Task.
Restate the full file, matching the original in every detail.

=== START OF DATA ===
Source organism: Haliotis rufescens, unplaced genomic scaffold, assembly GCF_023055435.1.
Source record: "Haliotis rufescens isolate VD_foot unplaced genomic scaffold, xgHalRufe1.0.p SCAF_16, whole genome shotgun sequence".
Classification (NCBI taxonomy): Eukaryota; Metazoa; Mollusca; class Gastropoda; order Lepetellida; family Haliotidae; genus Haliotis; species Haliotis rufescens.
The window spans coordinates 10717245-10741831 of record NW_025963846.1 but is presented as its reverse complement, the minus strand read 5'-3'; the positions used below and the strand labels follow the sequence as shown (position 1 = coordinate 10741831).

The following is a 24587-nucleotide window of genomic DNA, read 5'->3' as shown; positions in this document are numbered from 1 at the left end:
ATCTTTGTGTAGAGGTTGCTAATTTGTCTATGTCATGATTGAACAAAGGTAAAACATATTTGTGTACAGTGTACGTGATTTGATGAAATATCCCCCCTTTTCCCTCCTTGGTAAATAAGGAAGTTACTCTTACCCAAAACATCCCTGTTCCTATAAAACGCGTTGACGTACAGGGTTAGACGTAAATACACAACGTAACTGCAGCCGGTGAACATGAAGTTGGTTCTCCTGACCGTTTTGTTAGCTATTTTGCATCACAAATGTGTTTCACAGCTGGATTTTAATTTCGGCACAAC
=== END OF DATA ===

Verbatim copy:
Source organism: Haliotis rufescens, unplaced genomic scaffold, assembly GCF_023055435.1.
Source record: "Haliotis rufescens isolate VD_foot unplaced genomic scaffold, xgHalRufe1.0.p SCAF_16, whole genome shotgun sequence".
Classification (NCBI taxonomy): Eukaryota; Metazoa; Mollusca; class Gastropoda; order Lepetellida; family Haliotidae; genus Haliotis; species Haliotis rufescens.
The window spans coordinates 10717245-10741831 of record NW_025963846.1 but is presented as its reverse complement, the minus strand read 5'-3'; the positions used below and the strand labels follow the sequence as shown (position 1 = coordinate 10741831).

The following is a 24587-nucleotide window of genomic DNA, read 5'->3' as shown; positions in this document are numbered from 1 at the left end:
ATCTTTGTGTAGAGGTTGCTAATTTGTCTATGTCATGATTGAACAAAGGTAAAACATATTTGTGTACAGTGTACGTGATTTGATGAAATATCCCCCCTTTTCCCTCCTTGGTAAATAAGGAAGTTACTCTTACCCAAAACATCCCTGTTCCTATAAAACGCGTTGACGTACAGGGTTAGACGTAAATACACAACGTAACTGCAGCCGGTGAACATGAAGTTGGTTCTCCTGACCGTTTTGTTAGCTATTTTGCATCACAAATGTGTTTCACAGCTGGATTTTAATTTCGGCACAAC